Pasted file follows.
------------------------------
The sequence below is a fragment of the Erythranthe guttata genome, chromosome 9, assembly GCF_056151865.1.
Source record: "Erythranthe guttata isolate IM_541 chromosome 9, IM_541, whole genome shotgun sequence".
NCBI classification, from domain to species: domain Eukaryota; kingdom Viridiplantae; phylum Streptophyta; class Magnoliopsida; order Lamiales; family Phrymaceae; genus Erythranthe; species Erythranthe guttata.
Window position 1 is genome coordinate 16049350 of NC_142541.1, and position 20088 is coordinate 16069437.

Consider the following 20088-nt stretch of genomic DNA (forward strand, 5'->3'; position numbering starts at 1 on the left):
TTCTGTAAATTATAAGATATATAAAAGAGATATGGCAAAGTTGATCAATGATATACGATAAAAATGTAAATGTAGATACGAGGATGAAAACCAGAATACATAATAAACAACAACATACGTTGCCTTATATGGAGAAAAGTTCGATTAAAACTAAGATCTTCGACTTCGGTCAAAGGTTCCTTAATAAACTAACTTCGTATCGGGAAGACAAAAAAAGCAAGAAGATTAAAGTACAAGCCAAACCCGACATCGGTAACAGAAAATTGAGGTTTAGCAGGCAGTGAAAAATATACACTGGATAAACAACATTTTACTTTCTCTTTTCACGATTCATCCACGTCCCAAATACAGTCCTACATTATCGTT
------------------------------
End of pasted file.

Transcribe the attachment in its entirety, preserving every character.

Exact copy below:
The sequence below is a fragment of the Erythranthe guttata genome, chromosome 9, assembly GCF_056151865.1.
Source record: "Erythranthe guttata isolate IM_541 chromosome 9, IM_541, whole genome shotgun sequence".
NCBI classification, from domain to species: domain Eukaryota; kingdom Viridiplantae; phylum Streptophyta; class Magnoliopsida; order Lamiales; family Phrymaceae; genus Erythranthe; species Erythranthe guttata.
Window position 1 is genome coordinate 16049350 of NC_142541.1, and position 20088 is coordinate 16069437.

Consider the following 20088-nt stretch of genomic DNA (forward strand, 5'->3'; position numbering starts at 1 on the left):
TTCTGTAAATTATAAGATATATAAAAGAGATATGGCAAAGTTGATCAATGATATACGATAAAAATGTAAATGTAGATACGAGGATGAAAACCAGAATACATAATAAACAACAACATACGTTGCCTTATATGGAGAAAAGTTCGATTAAAACTAAGATCTTCGACTTCGGTCAAAGGTTCCTTAATAAACTAACTTCGTATCGGGAAGACAAAAAAAGCAAGAAGATTAAAGTACAAGCCAAACCCGACATCGGTAACAGAAAATTGAGGTTTAGCAGGCAGTGAAAAATATACACTGGATAAACAACATTTTACTTTCTCTTTTCACGATTCATCCACGTCCCAAATACAGTCCTACATTATCGTT